Impactful rain system affects Saturday

Heavy rain and localized flooding expected, most notably in eastern areas

A storm system will move from a position near Alabama and Georgia Friday night and tracks up the US Eastern Seaboard Saturday, staying just east of the Appalachians. It will move rather quickly, but will be potent as northern stream energy in association with a trough interacts with the system. Since it will be too warm for snow, the precipitation type will be rain predominantly for most areas, although the highest elevations over 2,000 ft AGL may begin as a brief wintry mix late Friday night initially before quickly changing to rain. The storm will reach the New York City latitude by late afternoon, and precipitation will quickly come to an end by late afternoon Saturday in most areas, but may linger to around dinnertime in far eastern/coastal areas and Northeastern New Jersey neat the NYC metro.


The broad evolution of this system from the European guidance shows the primary low tracking from the Southern US up the US Eastern Seaboard Friday night and Saturday, with heavy rain nearest low pressure

Taking a closer look at our region specifically, the 3km NAM future simulated radar indicates rain showers will begin after midnight for most areas, and then evolves into steady periods of rain near dawn Saturday. Rain will be heavy at times as indicated by the yellow/orange/red colors on the radar simulation below, and the heaviest rain will occur during the day on Saturday:

In terms of total precipitation, there are some variances with rain totals, but the majority of guidance is fairly similar on track and synoptic evolution. As a general rule, 50 miles on either side of the I-95 corridor is likely to see the heaviest swath of rain, and the global models are generally showing that heaviest swath to be anywhere between 1.75-2.50″ of rain, which we feel is a realistic estimate. Farther to the northwest of the low track and beyond the 50 mile point NW of I-95, there is a step down in precipitation amounts. This means areas expected to see the highest amounts of rain in the 1.75-2.50″ range are places like Newark. Trenton, Morristown, Toms River, Atlantic City, Cape May, and Camden, NJ. Wilmington, Dover, and Georgetown, DE. The Lehigh Valley, Reading, Lancaster, and Philadelphia. PA and surrounding suburbs. Baltimore, Washington, and the Eastern Shore of MD. Places like Wilkes-Barre, Scranton, Pottsville, Lebanon, Harrisburg, and York can expect less, but still 1.00-1.75″ of rain. All other areas even farther NW like State College, Williamsport, Lock Haven, and Selinsgrove can expect between 0.50-1.0″ of rain from this event.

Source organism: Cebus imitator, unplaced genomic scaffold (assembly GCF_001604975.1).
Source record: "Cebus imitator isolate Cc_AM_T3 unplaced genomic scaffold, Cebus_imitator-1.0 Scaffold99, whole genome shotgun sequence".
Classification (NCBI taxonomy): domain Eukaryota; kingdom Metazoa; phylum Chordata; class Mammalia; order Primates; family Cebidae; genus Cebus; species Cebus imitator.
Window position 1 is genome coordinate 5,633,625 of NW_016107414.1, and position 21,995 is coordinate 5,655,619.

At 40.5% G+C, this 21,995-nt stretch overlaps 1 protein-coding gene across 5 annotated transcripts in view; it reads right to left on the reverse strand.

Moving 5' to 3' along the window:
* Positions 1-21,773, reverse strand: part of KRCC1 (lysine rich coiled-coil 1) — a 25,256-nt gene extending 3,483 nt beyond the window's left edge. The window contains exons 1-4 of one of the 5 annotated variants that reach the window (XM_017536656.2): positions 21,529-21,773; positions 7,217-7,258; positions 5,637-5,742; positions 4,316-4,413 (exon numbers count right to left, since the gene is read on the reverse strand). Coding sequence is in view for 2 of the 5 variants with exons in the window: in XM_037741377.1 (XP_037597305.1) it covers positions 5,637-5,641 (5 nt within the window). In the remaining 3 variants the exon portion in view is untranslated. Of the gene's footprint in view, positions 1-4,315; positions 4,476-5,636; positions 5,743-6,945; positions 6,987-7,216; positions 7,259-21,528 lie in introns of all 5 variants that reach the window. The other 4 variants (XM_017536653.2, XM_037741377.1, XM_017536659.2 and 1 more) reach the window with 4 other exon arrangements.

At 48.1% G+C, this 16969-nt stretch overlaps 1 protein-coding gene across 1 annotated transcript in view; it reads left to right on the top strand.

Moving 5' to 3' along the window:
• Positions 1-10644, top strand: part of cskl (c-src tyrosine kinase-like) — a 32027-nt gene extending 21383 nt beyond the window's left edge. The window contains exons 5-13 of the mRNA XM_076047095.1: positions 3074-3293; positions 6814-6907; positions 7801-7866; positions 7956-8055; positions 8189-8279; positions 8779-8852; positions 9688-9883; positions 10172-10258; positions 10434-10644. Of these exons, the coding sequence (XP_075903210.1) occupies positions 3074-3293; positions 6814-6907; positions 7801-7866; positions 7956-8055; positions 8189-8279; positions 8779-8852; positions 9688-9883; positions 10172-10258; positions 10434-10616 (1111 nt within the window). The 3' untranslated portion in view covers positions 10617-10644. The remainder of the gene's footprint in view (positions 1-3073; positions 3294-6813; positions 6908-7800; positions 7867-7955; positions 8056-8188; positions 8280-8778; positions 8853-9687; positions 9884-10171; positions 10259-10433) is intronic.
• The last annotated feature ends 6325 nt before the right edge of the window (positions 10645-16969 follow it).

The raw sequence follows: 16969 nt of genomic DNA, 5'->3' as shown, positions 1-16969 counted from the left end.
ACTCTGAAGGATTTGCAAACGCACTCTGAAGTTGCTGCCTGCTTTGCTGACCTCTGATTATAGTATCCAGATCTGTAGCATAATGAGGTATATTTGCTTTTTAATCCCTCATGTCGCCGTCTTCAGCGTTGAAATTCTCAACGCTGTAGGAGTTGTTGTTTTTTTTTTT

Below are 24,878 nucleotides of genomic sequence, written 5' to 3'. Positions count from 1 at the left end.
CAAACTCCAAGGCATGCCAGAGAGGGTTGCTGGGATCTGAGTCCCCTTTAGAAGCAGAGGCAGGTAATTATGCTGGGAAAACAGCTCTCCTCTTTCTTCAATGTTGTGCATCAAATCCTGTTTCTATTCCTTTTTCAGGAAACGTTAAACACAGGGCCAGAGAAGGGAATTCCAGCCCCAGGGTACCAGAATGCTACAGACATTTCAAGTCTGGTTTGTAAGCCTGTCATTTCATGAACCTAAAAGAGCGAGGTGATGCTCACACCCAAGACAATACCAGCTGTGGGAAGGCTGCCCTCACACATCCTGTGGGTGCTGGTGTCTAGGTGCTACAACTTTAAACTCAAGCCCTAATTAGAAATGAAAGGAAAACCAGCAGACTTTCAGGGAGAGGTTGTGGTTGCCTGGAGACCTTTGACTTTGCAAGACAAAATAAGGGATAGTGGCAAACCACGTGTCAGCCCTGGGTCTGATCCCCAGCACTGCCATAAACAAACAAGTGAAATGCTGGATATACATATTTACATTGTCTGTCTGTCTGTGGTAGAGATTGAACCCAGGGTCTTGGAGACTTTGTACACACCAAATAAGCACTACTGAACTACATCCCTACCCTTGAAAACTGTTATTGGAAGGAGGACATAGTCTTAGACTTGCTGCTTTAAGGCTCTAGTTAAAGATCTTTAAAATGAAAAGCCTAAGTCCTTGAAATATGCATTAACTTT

The European model guidance for this event shows the heaviest rainfall occurring in our eastern and southeastern areas most notably, where 1.75-2.50″ of rain is expected in the heaviest axis 50 miles or so on either side of the I-95 corridor

The National Blend of Models (NBM 2.5km) is a little but higher with the top end of ranges of precipitation than most, but this is largely due to blending in mesoscale short range guidance that was not specifically designed or intended for rainfall estimates in synoptic systems such as these:

Wind is not expected to be too much of a concern with the system itself, but it does turn a bit breezy after the system exits, generally 15-25mph with some gusts 30-35mph Saturday evening. But this will occur after the precipitation has ended. The breezy conditions are a result of a developing pressure gradient caused by proximity of low pressure exiting to the east and high pressure moving in behind.

The European model guidance for this event shows the highest wind following this system, and largely not during the periods of heavier rainfall. Wind gusts 15-25mph and peaks 30-35 can be expected Saturday evening most notably as the system exits

Current Conditions

Interactive Radar

Long Range Outlook

Weather Alerts and Maps

Our Sponsors

More From The Team